May 8, 2007
One could,of course, perform the same experiment using a block of steel instead of concrete--steel is even denser than concrete, after all. And yet steel and other metal alloys are the preferred materials for making large vessels to float both on water and in air. Don't get me wrong, wood is a magnificent material, but it does have its limits. (Tuesday Mar 10 | post #245868)
Actually, mountains do move, but only on the geologic time scale. (Feb 1, 2015 | post #96)
Actually, the most recent Harris poll (December 2013) puts that figure at 74%, meaning that 26% have some level of doubt, and every study I've seen indicates that the percentage of admitted nonbelievers is still growing. (Jan 27, 2015 | post #3)
That's true, but links are still useful for providing references to support the ideas in a post. They are not always used as substitutes for original thoughts or good writing. (Jan 13, 2015 | post #24838)
The assumption that some cannot stand up for themselves can be self-fulfilling. Self-appointed "heroes" often do more harm than good. (Jan 13, 2015 | post #14085)
How would you implement such a prohibition? Would you,for instance, be allowed to call someone a "frikken idiot"? Who would enforce such laws, and what kinds of consequences would be imposed? Would you be inclined to radically alter the Constitution? Might not an oppressive society result that would do more harm that it prevented? (Jan 13, 2015 | post #14084)
For me, the best definition of a Christian is someone who believes that Christ was the promised Messiah and endeavors to understand and follow His teachings. That covers a pretty wide range of belief and practice. Many Christians insist that only those with the same understanding are "real" Christians, but to me, that's just simple narcissistic prejudice. It's also why, as a nonbeliever, I cannot pass judgement on Christians as a group. Most are genuinely good people who try to help others and make our world a little better in whatever ways they can. I am less generous towards those who use religions as an excuse to express fear, hatred, and malice towards those whose ways differ from their own. Much of the harm that they do is unforgivable. (Jan 13, 2015 | post #1198)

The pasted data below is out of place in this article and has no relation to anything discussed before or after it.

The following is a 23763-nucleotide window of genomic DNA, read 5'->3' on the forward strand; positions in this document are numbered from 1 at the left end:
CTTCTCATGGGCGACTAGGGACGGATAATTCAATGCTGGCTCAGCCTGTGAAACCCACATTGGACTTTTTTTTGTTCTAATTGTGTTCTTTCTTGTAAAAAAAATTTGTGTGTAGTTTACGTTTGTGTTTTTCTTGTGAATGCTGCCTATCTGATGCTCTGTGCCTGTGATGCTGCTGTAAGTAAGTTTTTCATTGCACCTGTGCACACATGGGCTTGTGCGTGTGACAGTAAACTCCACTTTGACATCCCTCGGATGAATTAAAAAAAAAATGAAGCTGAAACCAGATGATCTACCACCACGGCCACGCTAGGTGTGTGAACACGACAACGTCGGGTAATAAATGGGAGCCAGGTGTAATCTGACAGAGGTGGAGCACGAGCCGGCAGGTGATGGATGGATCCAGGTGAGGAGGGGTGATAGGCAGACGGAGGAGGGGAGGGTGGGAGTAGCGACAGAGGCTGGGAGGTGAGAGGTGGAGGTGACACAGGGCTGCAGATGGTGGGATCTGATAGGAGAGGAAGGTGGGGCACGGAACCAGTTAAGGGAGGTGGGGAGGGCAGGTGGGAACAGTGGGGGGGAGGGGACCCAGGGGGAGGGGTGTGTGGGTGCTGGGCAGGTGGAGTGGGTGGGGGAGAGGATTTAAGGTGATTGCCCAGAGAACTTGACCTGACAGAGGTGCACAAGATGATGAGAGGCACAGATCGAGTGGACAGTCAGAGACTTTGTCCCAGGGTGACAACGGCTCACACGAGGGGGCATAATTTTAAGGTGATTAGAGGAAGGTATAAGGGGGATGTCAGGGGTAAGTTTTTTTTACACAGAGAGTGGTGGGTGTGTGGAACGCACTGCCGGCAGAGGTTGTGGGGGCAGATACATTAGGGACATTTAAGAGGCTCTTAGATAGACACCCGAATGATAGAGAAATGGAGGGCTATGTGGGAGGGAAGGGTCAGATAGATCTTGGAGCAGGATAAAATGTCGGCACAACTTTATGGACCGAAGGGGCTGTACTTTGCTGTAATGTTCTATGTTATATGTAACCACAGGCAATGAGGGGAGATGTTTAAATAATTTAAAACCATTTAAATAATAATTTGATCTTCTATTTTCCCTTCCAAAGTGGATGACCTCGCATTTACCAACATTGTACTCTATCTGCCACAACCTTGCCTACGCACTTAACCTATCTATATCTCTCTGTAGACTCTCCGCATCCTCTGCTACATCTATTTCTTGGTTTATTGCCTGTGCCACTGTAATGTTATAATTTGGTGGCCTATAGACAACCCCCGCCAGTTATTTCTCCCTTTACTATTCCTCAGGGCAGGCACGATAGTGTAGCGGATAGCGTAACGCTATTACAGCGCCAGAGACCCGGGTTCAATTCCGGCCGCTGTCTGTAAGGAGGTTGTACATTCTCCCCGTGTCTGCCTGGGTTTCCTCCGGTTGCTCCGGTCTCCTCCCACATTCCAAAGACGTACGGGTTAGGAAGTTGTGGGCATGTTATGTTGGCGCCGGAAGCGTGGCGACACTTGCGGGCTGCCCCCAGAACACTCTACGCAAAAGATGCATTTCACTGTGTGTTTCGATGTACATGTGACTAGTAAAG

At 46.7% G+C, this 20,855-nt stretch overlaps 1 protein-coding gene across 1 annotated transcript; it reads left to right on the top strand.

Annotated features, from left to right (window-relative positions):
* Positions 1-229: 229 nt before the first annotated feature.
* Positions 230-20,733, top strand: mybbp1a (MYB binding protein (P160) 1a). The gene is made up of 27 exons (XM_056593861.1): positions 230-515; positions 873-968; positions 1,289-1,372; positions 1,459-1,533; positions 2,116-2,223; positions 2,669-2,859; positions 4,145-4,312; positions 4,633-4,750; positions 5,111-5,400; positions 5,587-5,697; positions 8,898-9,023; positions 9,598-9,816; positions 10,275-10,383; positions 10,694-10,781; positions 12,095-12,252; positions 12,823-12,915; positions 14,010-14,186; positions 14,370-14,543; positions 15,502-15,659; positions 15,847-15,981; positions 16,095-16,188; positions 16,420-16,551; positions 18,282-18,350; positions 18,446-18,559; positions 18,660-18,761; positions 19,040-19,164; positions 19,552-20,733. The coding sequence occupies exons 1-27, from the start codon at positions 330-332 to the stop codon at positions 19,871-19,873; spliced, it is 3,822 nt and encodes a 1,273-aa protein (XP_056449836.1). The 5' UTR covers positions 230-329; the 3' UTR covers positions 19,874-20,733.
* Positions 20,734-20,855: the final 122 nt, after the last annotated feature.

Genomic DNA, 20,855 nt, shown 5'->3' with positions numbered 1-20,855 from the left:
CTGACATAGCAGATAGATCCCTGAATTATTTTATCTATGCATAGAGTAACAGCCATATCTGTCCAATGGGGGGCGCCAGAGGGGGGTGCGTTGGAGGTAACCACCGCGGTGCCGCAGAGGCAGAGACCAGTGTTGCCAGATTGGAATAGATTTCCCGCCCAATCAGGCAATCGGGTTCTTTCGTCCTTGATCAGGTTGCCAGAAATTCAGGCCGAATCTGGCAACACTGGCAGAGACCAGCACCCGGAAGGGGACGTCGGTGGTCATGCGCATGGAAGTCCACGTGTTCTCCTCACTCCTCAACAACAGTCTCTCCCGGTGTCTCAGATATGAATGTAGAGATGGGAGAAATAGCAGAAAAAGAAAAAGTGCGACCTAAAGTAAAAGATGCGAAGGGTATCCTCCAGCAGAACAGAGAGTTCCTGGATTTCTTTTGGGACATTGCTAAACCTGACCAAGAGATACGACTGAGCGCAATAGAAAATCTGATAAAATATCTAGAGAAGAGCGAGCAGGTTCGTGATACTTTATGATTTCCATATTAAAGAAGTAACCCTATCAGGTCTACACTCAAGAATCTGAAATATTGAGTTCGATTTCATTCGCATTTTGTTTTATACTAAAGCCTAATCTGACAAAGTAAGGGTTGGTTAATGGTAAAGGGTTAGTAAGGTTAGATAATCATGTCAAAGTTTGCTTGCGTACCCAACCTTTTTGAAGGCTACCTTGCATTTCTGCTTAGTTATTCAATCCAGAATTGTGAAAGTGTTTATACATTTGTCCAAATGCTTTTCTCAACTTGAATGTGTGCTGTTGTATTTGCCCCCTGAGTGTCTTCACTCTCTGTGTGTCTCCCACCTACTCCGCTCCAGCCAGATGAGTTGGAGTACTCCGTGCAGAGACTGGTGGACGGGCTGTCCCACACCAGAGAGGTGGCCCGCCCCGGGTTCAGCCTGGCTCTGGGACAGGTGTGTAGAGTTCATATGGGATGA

A quick update: after a couple of visits,during which I informed the JWs that they were in violation of the apartment complex's policy, I asked the office staff to call the local Kingdom Hall and remind them that their folks were welcome only as invited guests and only to the units to which they've been invited. Then I called our security officer whenever JWs knocked on my door. The visits stopped, and it's been over a year since I've been disturbed. I'm pretty sure, though, that only the threat of arrest and prosecution accomplished that restraint. (Dec 28, 2014 | post #139)
That's what he does--makes his unsupported claim, supports it with more unsupported claims, ignores all refutations, keeps his head head after the inevitable ignominious defeat, then makes the claim as if none of the aforementioned had ever taken place. Wash, rinse, repeat. pretend he's "winning. " Why anyone is willing to continue "playing " is beyond my comprehension. (Dec 27, 2014 | post #380)
Perhaps some scientists do say that, but the ones who were cited in the Independent article to which you provided a link do not. What they do claim is that by using short laser bursts of a specific range of frequencies, they were able to duplicate the current state of the shroud in a very short time. Interpreting those results to mean that the shroud was so produced,though, assumes, that its image was also produced quickly and has remained unchanged since that time. But the historical data presented in another link clearly shows that the shroud's image was originally more colorful and better defined and has faded greatly over the centuries, being displayed periodically in outdoor settings in full sunlight for the first few centuries of its provenance. Without another eight hundred years to play with, it would be difficult to duplicate that sequence and just as difficult to say for sure that a painting could not have degraded into the shroud's current state. Since the authors of the paper cited (Deep Ultraviolet Radiation Simulates the Turin Shroud Image, Paolo Di Lazzaro et al) do not say that 'Shroud of Turin is the burial cloth of Jesus: proving God exists; Jesus is God; and Christianity is the one true faith,' perhaps you would be so good as to provide another citation by scientists who do make that claim. http://www.frascat i.enea.it/fis/lac/ excimer/sindone/Di %20Lazzaro%20-%20d eep%20ultraviolet% 20radiation%20-%20 JIST.pdf (Dec 24, 2014 | post #2770)